Ash Wednesday Thoughts: Ash Wednesday 2020 – I feel like a broken record when it comes to Ash Wednesday each year because I always have a struggle with the scriptures at mass on Ash Wednesday, especially the Gospel and what we do as a Church. Jesus' words all point to a quiet, non-public, personal and hidden commitment to fasting, alms giving and prayer. Yet, right after the Gospel we parade up and get a large cross of ashes that we can wear throughout the day for everyone to see. It doesn't seem right but that is what we do. When I was a kid, we got a little smug of ashes that faded quickly but today if you don’t get a large darkened cross of ashes people feel cheated.
In dealing with my struggle I usually harken back to an Ash Wednesday several years ago, when a Passionist who was celebrating the community mass articulated my struggle but then said perhaps it is important for us as a faith community to do this as we begin Lent. Ashes are a sign of unity, a sign of belonging and often for us that is important. I had never considered it that way. The ashes we Christians receive today connect us, they bring us together for a common purpose. Now we will each live out that common purpose differently, some more involved than others but we are together, we are connected.
However, to be honest I still struggle with the fact that churches are full to overflowing today because people want the ashes and they will take them anyway they can get them, often wishing to avoid the mass or the service, just give them the ashes so that they can be on their way. But, every Sunday when we have the opportunity to receive the Body and Blood of Christ, most people who receive ashes today are nowhere to be found and there is plenty of room in the church. I do not think I will ever understand how ashes became more important than Eucharist! Perhaps it is wearing the badge, the outward sign of ashes for all to see that makes us feel closer to God. I don't know!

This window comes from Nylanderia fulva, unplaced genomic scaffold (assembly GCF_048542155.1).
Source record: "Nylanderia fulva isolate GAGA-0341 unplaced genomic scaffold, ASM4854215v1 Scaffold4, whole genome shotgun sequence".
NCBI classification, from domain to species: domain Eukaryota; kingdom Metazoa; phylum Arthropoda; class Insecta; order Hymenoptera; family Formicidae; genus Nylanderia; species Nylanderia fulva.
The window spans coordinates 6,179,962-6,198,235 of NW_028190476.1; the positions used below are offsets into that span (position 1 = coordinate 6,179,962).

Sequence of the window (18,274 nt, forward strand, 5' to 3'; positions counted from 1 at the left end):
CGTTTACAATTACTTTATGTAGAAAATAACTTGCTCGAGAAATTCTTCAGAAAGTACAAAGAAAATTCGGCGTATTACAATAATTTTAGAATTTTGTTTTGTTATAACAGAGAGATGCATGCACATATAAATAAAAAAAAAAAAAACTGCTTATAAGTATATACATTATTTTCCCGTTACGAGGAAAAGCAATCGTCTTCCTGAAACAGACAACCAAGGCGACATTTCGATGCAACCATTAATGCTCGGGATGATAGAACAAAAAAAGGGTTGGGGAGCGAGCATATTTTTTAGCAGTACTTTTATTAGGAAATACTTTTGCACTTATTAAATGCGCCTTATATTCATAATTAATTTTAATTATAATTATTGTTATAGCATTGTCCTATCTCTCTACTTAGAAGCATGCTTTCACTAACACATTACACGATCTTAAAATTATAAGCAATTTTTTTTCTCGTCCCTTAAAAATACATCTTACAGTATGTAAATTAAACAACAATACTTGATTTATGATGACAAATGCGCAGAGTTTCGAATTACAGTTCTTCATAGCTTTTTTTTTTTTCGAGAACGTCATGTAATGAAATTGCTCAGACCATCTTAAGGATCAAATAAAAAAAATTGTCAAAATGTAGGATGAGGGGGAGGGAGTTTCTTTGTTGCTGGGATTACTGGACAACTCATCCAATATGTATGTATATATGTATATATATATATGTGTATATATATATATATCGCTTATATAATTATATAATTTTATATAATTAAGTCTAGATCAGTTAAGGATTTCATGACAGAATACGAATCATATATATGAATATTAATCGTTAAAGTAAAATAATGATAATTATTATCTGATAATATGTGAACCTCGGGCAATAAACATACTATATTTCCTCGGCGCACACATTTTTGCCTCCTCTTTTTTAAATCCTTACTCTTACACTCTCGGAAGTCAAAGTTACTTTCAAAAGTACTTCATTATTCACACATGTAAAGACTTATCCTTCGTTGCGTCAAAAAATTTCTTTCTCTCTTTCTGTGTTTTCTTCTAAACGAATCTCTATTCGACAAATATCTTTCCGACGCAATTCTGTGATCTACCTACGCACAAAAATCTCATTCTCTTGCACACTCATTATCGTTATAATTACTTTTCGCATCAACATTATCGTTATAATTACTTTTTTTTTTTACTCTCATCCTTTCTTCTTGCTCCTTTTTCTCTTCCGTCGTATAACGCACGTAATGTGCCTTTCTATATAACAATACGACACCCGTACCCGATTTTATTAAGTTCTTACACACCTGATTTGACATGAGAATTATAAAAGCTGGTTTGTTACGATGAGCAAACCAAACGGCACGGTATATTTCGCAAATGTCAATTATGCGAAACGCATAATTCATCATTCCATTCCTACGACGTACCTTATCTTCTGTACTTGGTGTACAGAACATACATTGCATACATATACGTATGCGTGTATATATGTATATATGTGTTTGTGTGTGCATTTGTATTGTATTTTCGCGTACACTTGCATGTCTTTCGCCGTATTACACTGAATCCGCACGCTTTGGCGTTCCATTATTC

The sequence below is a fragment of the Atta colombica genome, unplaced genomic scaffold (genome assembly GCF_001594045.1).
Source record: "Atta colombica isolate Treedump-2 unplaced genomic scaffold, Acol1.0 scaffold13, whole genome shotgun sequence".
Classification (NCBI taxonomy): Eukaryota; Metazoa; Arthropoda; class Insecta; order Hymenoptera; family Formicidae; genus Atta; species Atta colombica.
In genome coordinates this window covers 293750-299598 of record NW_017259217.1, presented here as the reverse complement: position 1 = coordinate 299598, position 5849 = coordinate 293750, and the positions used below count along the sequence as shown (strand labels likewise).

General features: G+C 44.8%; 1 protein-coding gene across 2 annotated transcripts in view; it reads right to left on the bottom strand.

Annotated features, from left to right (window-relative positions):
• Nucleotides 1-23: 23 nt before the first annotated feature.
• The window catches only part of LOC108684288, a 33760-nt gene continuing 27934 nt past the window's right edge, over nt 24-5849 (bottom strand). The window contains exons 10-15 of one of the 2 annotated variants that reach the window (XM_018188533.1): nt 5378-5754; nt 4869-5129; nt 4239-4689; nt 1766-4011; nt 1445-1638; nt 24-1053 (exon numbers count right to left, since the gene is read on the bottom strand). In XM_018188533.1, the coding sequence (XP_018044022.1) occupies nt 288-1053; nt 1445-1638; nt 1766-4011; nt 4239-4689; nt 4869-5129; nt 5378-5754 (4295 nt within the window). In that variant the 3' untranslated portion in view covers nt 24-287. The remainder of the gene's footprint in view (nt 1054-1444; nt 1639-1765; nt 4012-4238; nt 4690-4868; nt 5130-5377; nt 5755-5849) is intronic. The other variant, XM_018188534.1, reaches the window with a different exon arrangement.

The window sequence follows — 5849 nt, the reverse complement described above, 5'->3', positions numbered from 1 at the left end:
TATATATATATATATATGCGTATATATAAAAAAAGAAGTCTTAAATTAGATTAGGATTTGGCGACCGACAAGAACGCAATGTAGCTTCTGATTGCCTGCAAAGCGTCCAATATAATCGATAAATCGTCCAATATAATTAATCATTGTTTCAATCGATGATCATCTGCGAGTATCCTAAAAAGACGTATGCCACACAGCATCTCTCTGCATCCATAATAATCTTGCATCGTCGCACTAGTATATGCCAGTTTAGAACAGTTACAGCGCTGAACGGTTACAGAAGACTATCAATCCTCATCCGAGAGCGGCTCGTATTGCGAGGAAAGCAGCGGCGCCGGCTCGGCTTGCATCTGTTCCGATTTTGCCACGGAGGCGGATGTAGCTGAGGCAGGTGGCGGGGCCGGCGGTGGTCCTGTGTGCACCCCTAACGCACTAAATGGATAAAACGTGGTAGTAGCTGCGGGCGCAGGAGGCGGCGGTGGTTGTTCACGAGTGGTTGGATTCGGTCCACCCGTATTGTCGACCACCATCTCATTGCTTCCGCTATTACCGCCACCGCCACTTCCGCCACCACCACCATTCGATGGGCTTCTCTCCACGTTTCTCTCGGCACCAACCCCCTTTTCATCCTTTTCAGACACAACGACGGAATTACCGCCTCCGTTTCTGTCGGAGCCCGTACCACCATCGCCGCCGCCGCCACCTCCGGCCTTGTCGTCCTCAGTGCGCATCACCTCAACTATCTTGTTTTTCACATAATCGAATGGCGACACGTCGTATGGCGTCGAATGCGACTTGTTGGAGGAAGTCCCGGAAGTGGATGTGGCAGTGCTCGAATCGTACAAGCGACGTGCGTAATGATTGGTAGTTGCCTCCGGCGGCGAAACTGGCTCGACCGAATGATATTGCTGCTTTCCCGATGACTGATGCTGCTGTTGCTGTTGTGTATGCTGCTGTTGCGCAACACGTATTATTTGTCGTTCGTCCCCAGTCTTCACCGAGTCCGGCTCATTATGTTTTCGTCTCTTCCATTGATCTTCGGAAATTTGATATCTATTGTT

On to more positive thoughts..."Behold, now is a very acceptable time; behold now is the day of salvation. [So] a clean heart create for me O God, and a steadfast spirit renew within me," words from St. Paul and Psalm 51 that help us to begin this journey of Lent.
St. Paul was one for always putting things in the moment not caught in the past or looking too far ahead, St. Paul in the here and now. Now was always the time, today this moment is what we should be concerned about. Somehow, some way God will be present to us today, God's Spirit will be alive for us today and we dare not miss it! The journey begins today and every day. The end of the journey is today and every day. The time is now!
I have always found the Psalms to be a wonderful book of prayer and if I could make a suggestion for your journey of Lent go to the Psalms and use them as part of your prayer. In fact I would suggest using Psalms 51 and 139. Alternate them during Lent spending some time with each. In Psalm 51 we seek forgiveness, joy, hope and God's love. In Psalm 139 we are reminded of God great love for us and the intimacy a relationship with God can bring.
During Lent, we are challenged to live each day in the present moment, in the hope that now is the time and go to prayer in our inner room knowing that we are not perfect, that we struggle but that God is right there with us!
Blessing on this Ash Wednesday to all.
Fr. Paul R. Fagan, C.P. "Preacher on the Run"
Just a few thoughts to help you on your journey through life...let me know from time to time what you think...